5 Uncomfortable Truths About Marriage That Are Often Misunderstood As 'Problems'

Photo: Unsplash / David Thomaz
truths about marriage couples must understand

By Matt Christensen

One of the most important aspects of making a relationship work through the years is to take a note from MTV’s The Real World and stop thinking of it as perfect and start thinking about it as real. This means acknowledging that you are building and living a life with a human being who has quirks, faults, and eccentricities — just like you.

Good times will be plentiful, but the opposite is also inevitable: fights, misunderstandings, and hurt feelings are all going to happen. So, rather than try to dodge them, it’s best to understand the truths that might cause fights.

So we asked a few relationship counselors and therapists to offer up some relationship truths about married life they feel are essential to helping long-term relationships.

The 5 uncomfortable truths about marriage that are often misunderstood as "problems" — but are actually normal. 

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1. Sometimes sex will feel like work

By work we mean it will require effort to nurture the passion. Hectic schedules mean spontaneity goes out the window; as a result, sex becomes predictable, scheduled, and less romantic.

“Couples have to work on keeping things interesting, staying faithful, addressing medical problems that interfere with desire or ability, and scheduling in time to do it,” says Erin Parisi, a Florida-based mental health counselor and marriage therapist.

One person might not be in the mood. Body insecurities are inevitable. And different things will work for different people. The point, according to Parisi, “It’s worth communicating openly and prioritizing your sex life to keep things healthy.”

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2. At times, you will come close to hating your partner

An intoxicated family member once had this to say about marriage: “You have to love each other, but you also have to really hate each other.”

Looking through the lens of her experience helping couples, Parisi’s takeaway for this drunken lesson is this: Only the people that love you the most can get so far under your skin that you also hate them sometimes.

“The opposite of love isn't to hate, it’s indifference,” she says. “Have you ever heard a couple brag that they never fight? To me, that means that one or both parties aren’t voicing their concerns.”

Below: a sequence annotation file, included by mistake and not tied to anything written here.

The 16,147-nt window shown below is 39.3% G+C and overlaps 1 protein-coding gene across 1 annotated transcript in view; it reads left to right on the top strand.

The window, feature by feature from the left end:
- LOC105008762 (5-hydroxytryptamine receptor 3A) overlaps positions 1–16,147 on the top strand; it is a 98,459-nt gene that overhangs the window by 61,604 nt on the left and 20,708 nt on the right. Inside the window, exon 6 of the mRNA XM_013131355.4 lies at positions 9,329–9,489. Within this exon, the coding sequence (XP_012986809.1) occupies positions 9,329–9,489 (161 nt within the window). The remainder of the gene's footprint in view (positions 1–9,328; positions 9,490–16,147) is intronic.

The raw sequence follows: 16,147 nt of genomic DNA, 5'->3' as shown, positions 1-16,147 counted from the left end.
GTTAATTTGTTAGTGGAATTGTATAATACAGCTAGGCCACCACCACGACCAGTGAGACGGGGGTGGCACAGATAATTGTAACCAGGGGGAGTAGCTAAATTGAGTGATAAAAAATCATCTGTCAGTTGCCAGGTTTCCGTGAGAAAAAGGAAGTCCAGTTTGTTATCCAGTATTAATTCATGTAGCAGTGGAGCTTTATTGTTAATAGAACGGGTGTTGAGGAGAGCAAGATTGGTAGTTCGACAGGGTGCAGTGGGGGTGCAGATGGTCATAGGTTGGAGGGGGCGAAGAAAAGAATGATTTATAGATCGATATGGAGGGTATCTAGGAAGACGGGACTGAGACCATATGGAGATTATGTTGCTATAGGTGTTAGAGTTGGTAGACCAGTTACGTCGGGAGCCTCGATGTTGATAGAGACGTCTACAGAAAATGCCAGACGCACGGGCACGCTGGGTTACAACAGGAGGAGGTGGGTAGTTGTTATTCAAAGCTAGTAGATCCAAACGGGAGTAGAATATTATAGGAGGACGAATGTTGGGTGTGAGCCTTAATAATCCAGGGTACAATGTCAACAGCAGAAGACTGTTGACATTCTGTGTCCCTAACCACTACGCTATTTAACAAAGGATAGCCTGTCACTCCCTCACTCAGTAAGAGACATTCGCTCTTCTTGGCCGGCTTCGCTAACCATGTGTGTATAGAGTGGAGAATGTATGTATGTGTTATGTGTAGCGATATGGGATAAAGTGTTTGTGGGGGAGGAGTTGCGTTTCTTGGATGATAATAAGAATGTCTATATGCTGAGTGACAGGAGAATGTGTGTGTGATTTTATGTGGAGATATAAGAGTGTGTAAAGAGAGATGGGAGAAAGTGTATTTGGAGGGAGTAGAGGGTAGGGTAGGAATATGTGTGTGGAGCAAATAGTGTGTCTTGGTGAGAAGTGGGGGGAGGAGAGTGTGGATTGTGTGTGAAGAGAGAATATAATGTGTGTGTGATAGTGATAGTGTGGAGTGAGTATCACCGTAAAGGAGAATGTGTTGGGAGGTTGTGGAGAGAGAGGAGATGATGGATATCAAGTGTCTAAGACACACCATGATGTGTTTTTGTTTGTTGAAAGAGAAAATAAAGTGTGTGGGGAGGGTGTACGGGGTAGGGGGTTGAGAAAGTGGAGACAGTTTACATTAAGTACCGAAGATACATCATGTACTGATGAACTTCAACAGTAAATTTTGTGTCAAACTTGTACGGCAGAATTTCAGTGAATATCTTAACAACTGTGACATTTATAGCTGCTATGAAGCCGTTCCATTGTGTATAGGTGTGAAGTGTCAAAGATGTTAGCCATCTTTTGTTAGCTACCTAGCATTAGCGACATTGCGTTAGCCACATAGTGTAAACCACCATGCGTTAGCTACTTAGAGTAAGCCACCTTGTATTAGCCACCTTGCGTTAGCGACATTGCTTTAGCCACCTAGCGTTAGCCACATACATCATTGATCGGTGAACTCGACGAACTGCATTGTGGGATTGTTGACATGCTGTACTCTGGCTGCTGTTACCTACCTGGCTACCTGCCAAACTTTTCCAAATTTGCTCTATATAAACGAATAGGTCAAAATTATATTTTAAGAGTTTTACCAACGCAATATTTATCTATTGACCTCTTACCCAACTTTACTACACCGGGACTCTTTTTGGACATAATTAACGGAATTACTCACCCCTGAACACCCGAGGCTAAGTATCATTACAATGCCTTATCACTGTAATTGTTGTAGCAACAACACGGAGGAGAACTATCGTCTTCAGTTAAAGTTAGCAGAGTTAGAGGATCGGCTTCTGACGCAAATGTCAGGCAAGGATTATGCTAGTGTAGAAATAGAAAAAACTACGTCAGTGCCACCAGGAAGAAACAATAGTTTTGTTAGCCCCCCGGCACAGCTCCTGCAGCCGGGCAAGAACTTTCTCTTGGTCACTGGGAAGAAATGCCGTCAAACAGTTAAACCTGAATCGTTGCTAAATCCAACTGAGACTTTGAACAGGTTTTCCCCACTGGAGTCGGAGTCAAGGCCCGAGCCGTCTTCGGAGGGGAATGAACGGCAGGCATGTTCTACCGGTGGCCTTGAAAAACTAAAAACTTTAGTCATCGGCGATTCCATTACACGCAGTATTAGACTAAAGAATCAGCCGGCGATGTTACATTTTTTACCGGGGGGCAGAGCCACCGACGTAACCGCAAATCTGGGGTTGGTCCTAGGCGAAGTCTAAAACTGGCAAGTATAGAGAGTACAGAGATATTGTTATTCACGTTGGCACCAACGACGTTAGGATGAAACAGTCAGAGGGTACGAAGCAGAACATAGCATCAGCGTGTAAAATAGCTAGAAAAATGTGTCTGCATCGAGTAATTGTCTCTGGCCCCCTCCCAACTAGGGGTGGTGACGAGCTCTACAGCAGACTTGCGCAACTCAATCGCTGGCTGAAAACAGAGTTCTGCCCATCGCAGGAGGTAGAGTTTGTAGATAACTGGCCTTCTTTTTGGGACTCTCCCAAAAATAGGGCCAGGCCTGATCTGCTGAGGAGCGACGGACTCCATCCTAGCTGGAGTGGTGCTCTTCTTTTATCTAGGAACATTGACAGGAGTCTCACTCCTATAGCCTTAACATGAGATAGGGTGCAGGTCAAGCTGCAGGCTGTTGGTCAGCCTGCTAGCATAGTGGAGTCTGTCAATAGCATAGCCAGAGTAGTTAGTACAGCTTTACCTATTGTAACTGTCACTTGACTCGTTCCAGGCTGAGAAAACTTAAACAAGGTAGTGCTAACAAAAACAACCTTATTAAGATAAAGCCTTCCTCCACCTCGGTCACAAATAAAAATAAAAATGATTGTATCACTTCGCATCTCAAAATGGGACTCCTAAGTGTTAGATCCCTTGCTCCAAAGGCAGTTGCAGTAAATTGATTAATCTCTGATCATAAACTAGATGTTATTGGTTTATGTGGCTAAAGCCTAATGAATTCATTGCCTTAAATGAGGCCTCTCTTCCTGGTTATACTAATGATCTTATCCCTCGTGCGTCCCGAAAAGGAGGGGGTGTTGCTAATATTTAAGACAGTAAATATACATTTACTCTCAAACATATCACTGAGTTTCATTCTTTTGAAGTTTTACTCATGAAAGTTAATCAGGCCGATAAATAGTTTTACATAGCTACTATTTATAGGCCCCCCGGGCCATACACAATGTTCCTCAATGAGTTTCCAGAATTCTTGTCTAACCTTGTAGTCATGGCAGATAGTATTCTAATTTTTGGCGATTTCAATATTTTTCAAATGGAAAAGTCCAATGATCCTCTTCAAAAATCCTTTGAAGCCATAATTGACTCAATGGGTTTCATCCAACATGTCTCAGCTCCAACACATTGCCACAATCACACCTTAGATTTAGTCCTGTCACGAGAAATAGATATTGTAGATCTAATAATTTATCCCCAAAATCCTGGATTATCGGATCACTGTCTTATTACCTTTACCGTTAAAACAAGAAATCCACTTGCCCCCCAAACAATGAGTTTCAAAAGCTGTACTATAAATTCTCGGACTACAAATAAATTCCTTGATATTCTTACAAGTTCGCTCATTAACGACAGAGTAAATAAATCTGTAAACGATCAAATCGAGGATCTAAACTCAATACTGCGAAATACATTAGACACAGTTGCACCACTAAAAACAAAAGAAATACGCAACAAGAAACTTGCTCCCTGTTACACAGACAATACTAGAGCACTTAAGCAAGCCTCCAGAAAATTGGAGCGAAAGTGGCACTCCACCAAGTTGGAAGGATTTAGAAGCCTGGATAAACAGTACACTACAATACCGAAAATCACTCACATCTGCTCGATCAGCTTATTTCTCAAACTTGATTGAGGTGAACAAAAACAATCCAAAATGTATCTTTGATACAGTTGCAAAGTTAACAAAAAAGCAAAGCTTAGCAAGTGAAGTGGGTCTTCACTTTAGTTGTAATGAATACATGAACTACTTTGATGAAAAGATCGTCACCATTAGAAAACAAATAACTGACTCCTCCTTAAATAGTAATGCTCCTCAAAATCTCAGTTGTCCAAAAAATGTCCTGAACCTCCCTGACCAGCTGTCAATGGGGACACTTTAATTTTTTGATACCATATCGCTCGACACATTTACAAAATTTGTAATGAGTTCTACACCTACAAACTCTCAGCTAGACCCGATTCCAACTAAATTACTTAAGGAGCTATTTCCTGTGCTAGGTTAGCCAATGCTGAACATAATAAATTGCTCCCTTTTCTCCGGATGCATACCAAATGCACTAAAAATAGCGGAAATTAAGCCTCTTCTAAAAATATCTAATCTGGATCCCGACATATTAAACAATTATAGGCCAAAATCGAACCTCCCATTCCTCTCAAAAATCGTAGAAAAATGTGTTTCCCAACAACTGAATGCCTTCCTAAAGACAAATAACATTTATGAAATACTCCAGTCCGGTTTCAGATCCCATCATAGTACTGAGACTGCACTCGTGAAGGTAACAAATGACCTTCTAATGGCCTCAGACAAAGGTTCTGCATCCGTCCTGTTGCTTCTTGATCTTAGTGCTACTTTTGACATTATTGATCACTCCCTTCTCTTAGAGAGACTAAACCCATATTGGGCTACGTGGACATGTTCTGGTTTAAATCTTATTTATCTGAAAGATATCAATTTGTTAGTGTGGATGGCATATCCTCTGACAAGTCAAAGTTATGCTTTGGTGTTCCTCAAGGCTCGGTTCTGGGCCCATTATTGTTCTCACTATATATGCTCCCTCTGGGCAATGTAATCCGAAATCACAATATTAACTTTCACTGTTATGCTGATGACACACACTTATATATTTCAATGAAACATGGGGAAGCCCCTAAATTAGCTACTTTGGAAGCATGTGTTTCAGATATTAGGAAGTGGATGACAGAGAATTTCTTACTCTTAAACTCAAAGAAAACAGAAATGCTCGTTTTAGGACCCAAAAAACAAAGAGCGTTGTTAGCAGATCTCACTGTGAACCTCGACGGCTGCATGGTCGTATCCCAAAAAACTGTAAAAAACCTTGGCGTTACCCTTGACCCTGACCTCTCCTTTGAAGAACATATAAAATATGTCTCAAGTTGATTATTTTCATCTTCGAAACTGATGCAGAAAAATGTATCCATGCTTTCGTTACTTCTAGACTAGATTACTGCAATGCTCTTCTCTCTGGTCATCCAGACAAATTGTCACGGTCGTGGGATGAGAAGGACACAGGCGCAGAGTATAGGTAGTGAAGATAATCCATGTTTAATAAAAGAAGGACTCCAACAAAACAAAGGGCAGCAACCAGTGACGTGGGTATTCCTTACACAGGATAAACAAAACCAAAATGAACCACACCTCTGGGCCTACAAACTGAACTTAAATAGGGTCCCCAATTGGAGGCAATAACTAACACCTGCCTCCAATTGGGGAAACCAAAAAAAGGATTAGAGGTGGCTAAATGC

In other words: Conflict is natural. It’s going to happen. How you handle the conflict will determine if your relationship grows or suffers.

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3. You will encounter your fair share of unsolvable problems

Not all arguments end neatly. Marriage makes you acutely aware of this because you and your partner will simply have a lot of arguments, big and small. So it’s important to recognize that not every problem is solvable.

“If you catch yourself having the same problem over and over again with no resolution, that may be one of those unsolvable problems,” says Sarah E. Clark, LMFT, LMHC, CVRT, a licensed therapist and relationship expert. “It’s important to learn the difference between solvable and unsolvable because the unsolvable problems will need to be managed in a different way.”

For instance, if one of you is really social while the other isn’t, that’s not going to change. If one of you is forgetful, then getting mad about the things they forget isn’t going to help. “The good news,” says Clark, “is that when you stop trying to solve the unsolvable and start working towards ways of managing those things, they will stop seeming like problems.”

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4. Your social life will change

A lot of couples feel, especially at the start of a marriage, say that nothing will change with their social circles. This just isn’t possible. 

“Realize that it is important for you and your spouse to have alone time where you can build your relationship, and while it is thoughtful to include others, it’s not always healthy for your marriage,” says Rabbi Shlomo Slatkin, MS, LCPC, and Certified Imago Therapist for The Marriage Restoration Project.

“Many newlyweds can become insecure about their spouse if they spend time with other couples. You may feel the need to compare which will generate negative feelings about your spouse.”

Slatkin says it’s about striking a balance: “Don’t become a hermit, but do put your marriage first and make spending quality time alone with your spouse a priority, even if it means not always including others.”

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5. Your spouse is not you

‘Duh’ you may think. But this is an important realization that many partners need to realize, especially after the golden hue of early marriage fades.

“As much as you may have been blinded during the romantic stage (“We’re so alike! I feel like we’ve known each other forever”), at some point you have woken up to the harsh reality that you married an other,” says Slatkin. 

“This ‘other,’ as lovable as he/she is, has different thoughts, feelings, and opinions than you.” He/she may see the world completely differently and that’s okay. The ability to honor the world of the other is a key ingredient to successful relationships.

As challenging as it may be that our spouse is not an extension of ourselves, it serves us well by compelling us to grow into becoming more accepting and other-focused. Learn to love and cherish those differences as that’s what makes your spouse unique.

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Matt Christensen is an award-winning content creator, writer, and editorial director with more than 15 years of experience working with more than one dozen international brands.

This article was originally published at Fatherly. Reprinted with permission from the author.